By Reid Spencer
Sporting News NASCAR Wire Service
LAS VEGAS - There was no reason to expect a top-five finish from Danica Patrick in Saturday's Sam's Town 300 Nationwide Series race at Las Vegas Motor Speedway.
There was nothing to indicate Patrick would post the best finish for a female driver in one of NASCAR's top three national series, nothing to suggest she would lose two laps and recover to finish fourth against a top-flight field of Nationwide and Sprint Cup drivers.
But she did.
After inconsistent practice sessions Thursday and Friday, Patrick qualified 22nd Saturday morning, hardly a harbinger for a career-best result.
For much of the race, Patrick struggled to stay on or near the lead lap. Kyle Busch passed her on Lap 47 to put Patrick one lap down. She subsequently took a wave-around but fell two laps down when she was forced to pit under green for fuel on Lap 96.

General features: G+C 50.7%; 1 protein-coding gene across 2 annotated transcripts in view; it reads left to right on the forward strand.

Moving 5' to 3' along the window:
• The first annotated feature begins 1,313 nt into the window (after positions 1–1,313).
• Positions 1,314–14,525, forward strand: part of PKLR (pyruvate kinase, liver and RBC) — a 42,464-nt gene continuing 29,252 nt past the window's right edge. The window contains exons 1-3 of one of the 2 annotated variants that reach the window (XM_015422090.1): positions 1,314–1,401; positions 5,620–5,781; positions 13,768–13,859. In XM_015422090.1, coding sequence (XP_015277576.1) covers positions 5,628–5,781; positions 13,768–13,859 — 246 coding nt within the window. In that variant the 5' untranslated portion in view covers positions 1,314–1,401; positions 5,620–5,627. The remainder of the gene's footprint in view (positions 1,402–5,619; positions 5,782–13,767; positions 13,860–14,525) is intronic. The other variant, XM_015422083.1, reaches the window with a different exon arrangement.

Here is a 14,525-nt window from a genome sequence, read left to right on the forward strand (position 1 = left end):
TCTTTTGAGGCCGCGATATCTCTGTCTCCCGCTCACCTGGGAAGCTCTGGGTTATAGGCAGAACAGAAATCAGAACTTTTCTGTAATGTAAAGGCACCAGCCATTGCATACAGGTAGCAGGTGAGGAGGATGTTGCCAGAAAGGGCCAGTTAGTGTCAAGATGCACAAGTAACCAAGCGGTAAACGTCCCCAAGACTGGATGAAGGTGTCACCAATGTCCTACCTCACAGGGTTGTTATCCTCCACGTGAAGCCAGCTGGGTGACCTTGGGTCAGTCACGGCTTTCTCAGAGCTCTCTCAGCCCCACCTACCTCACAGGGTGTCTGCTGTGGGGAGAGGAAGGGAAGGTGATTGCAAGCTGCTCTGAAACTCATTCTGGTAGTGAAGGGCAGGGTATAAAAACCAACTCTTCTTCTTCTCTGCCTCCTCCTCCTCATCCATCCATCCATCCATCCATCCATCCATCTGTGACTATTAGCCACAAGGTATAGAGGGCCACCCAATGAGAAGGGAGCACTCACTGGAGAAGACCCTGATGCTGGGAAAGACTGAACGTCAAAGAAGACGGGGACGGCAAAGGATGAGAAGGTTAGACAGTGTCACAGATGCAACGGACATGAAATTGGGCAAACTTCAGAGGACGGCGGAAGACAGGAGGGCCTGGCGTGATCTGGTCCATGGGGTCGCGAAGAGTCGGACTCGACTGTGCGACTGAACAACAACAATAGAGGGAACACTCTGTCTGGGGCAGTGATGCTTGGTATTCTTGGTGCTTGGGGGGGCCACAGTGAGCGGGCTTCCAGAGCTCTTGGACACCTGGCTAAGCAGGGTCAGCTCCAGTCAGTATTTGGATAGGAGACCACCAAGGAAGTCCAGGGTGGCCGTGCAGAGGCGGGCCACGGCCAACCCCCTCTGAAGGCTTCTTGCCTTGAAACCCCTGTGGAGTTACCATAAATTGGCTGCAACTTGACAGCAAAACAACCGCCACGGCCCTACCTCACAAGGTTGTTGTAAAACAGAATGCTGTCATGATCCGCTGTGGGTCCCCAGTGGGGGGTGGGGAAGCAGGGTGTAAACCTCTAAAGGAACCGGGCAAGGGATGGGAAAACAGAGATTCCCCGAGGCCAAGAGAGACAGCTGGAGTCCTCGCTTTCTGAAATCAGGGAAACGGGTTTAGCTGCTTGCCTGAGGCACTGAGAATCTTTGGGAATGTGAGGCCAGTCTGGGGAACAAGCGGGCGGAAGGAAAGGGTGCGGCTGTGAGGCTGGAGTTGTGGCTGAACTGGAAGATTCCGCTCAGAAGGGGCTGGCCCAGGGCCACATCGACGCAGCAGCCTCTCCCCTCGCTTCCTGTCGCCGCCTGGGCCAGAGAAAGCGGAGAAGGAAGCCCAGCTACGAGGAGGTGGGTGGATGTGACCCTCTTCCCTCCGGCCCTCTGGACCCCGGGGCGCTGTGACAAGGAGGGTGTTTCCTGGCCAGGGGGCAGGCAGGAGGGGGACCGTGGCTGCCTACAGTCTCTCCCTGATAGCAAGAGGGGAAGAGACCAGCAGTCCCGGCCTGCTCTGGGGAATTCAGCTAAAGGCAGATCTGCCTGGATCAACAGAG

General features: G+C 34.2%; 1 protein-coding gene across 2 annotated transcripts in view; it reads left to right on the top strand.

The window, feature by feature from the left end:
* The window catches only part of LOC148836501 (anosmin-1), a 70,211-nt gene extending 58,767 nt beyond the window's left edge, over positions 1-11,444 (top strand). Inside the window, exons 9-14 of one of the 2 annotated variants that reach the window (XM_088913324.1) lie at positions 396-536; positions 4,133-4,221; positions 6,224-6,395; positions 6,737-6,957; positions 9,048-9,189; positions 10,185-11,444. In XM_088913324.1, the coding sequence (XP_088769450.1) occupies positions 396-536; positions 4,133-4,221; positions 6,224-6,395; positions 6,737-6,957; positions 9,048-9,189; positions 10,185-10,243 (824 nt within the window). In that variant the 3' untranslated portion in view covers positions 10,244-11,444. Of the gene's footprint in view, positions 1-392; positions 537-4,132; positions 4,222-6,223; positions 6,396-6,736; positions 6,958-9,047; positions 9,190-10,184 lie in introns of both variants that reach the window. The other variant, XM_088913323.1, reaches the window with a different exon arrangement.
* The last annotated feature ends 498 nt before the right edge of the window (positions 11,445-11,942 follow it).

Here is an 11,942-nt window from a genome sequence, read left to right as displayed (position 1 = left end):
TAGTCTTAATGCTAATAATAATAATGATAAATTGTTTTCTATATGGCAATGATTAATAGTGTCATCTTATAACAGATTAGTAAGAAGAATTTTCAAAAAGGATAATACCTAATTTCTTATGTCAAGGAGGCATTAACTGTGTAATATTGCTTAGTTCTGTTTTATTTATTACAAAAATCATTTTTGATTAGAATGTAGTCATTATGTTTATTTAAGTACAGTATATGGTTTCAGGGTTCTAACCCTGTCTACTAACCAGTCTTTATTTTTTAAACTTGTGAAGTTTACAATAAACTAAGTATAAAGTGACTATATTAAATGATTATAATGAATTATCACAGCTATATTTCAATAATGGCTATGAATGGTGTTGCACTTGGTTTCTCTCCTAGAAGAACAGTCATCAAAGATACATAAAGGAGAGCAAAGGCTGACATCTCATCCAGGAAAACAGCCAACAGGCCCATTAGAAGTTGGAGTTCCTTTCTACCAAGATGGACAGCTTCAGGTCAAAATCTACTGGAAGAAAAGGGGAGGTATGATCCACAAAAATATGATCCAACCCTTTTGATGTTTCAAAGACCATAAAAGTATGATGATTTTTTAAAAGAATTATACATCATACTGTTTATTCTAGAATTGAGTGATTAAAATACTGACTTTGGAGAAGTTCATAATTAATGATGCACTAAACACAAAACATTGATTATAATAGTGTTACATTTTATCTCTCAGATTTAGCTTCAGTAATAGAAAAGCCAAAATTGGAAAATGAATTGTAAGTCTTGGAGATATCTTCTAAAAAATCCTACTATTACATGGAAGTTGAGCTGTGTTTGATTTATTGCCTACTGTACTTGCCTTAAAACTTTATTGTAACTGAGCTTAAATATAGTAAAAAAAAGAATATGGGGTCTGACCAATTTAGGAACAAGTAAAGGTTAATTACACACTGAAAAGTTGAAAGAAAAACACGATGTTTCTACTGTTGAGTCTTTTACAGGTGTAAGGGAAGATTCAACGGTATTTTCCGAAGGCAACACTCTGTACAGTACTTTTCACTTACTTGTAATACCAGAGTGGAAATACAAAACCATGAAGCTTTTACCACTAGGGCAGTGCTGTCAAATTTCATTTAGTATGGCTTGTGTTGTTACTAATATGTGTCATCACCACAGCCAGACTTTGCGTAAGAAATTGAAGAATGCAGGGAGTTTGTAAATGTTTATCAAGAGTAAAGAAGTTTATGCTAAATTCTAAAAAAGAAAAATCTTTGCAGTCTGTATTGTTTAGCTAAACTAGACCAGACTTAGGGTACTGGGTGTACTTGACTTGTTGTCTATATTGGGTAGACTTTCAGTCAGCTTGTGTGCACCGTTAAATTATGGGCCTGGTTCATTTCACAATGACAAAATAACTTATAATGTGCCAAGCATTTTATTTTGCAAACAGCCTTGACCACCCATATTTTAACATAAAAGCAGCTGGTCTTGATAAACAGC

On three occasions she missed the "lucky dog," the free pass to the lead lap NASCAR affords to the highest-running lapped car after a caution. Patrick bewailed her bad luck on the radio.
"I know we missed the lucky dog a few times, and I got mad on the radio a little bit," she said. "I felt like between Phoenix (last week) and here, I missed about six lucky dogs, because I was lucky-dog-plus-one (position).
"It was frustrating. It's not one position-it's a whole lap, and that's a lot. I guess it's an appropriate name, because you sure as heck feel like a lucky dog when you get it."
Patrick supplanted Sara Christian, who ran fifth at Pittsburgh in 1949, as the highest-finishing female in NASCAR history.
Patrick, however, is more interested in making her own history.
"I don't think about trying to achieve the highest-finishing position for a female," she said. "I think about trying to win the race, and if I make history, then so be it."